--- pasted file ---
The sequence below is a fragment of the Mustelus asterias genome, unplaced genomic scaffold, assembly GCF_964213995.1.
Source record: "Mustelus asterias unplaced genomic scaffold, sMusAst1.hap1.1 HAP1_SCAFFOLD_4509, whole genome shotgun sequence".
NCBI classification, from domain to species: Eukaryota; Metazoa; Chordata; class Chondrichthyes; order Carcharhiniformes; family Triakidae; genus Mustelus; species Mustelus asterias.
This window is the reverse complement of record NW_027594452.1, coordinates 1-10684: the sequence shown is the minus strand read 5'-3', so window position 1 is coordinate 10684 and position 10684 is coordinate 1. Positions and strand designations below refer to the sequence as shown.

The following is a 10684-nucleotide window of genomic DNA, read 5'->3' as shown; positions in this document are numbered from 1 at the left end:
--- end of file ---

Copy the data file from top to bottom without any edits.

The sequence below is a fragment of the Mustelus asterias genome, unplaced genomic scaffold, assembly GCF_964213995.1.
Source record: "Mustelus asterias unplaced genomic scaffold, sMusAst1.hap1.1 HAP1_SCAFFOLD_4509, whole genome shotgun sequence".
NCBI classification, from domain to species: Eukaryota; Metazoa; Chordata; class Chondrichthyes; order Carcharhiniformes; family Triakidae; genus Mustelus; species Mustelus asterias.
This window is the reverse complement of record NW_027594452.1, coordinates 1-10684: the sequence shown is the minus strand read 5'-3', so window position 1 is coordinate 10684 and position 10684 is coordinate 1. Positions and strand designations below refer to the sequence as shown.

The following is a 10684-nucleotide window of genomic DNA, read 5'->3' as shown; positions in this document are numbered from 1 at the left end: